A surge in extortion rackets organized by foreign gangs has substantially increased the number of kidnappings in the capital, with the average now running at almost one a day.
The rate of kidnappings has risen sharply in the past seven or eight years. Half of all kidnappers and victims in the capital are foreign nationals, usually from the same ethnic group. Detective Chief Superintendent Sharon Kerr, who heads Scotland Yard's serious and organized crime unit, said the growing number of foreign criminal networks carrying out kidnaps in the city led to increasingly complex and high risk situations.
"They are bringing their criminal enterprises with them and their different methodologies," she said. It was vital to gain immigrant communities' trust to help combat gangsters in their midst.
A total of 358 kidnaps were reported in London last year, according to figures released by London's Metropolitan police (Met) on Tuesday. The Met's specialist kidnap unit -- the only one in the UK -- works on about 50-80 "live" kidnaps a year. There have been 31 cases this year, 55 last year, 85 in 2003 and 79 in 2002.
In the other 300 or so cases, police are only notified after a ransom has been paid and the victim freed, and the true figure could be much higher, as many underworld-linked crimes go unreported.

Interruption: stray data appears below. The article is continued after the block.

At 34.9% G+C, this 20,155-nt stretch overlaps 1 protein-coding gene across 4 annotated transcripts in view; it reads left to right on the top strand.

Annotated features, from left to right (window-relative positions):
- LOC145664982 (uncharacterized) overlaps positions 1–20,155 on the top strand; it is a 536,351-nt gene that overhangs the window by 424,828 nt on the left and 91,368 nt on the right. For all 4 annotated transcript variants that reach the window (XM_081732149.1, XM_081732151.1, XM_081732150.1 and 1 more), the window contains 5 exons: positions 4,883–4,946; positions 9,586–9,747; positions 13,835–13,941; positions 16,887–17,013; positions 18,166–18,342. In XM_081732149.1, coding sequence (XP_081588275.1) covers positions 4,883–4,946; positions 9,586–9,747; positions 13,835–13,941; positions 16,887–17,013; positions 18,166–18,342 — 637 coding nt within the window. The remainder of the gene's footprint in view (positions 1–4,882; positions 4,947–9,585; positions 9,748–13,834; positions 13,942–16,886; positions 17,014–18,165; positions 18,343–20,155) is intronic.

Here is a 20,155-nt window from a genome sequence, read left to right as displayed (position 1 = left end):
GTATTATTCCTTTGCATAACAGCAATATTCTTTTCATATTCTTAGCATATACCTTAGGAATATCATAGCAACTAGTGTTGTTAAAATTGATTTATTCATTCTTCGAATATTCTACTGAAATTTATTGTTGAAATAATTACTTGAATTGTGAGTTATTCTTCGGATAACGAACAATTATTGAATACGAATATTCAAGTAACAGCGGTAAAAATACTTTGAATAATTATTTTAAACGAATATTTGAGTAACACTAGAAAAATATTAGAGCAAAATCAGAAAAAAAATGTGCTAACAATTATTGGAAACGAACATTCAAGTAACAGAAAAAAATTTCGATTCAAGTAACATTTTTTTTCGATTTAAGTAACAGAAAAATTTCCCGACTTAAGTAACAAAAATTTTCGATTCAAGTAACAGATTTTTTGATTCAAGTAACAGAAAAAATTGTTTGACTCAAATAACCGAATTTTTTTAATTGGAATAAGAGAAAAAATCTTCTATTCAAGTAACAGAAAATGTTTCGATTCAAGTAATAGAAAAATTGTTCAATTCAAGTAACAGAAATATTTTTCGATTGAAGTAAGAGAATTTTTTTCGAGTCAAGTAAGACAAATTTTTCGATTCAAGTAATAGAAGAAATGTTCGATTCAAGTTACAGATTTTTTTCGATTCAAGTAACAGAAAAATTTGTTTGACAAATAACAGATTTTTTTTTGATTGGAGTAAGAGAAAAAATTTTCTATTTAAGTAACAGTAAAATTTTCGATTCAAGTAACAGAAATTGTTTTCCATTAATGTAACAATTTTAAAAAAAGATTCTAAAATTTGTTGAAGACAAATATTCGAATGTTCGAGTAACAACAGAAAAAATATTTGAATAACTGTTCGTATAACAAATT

The involvement of so many foreign nationals in kidnaps means the Met often works with police forces in several different jurisdictions. For example, someone might be kidnapped in London and a ransom demand made in Pakistan.
Kidnapping is particularly prevalent in the Chinese, Afro-Caribbean, South Asian and Eastern European communities, where extreme violence and torture is common, often over relatively small amounts of money. Last year, a group of Lithuanian men seized a young Lithuanian after overhearing his accent in the pub. They beat him senseless and then scrolled down the numbers in his mobile phone, calling friends and relatives to demand ?200 (US$364).
Police rescued the critically injured victim, who spent weeks on a life support machine.
So far, the Met kidnap unit, set up in 2001, has had a 100 percent success rate in recovering people alive. Skilled negotiators work round the clock to try to secure victims' safe release. In as many as 80 percent of cases, armed officers storm the kidnappers' stronghold and rescue the victim. But bringing the kidnappers to justice is difficult, often because victims are too frightened to testify. The prosecution rate for kidnap is just 20 percent, although many perpetrators are jailed for related offenses.
However, Sir Ian Blair, the Scotland Yard commissioner, said yesterday the Met is talking to the Home Office and Crown Prosecution Service to try to get more kidnap cases to court without the victims having to give evidence, in line with recent policy changes on domestic violence.
Most kidnaps are crime-related -- 29 percent are clearly linked to drugs, and another 36 percent are motivated by drugs or other crime.
But the vast majority of victims are usually innocent parties. For instance, a drug supplier may get his gang of "enforcers" to seize the younger brother of a drug dealer who owes him money.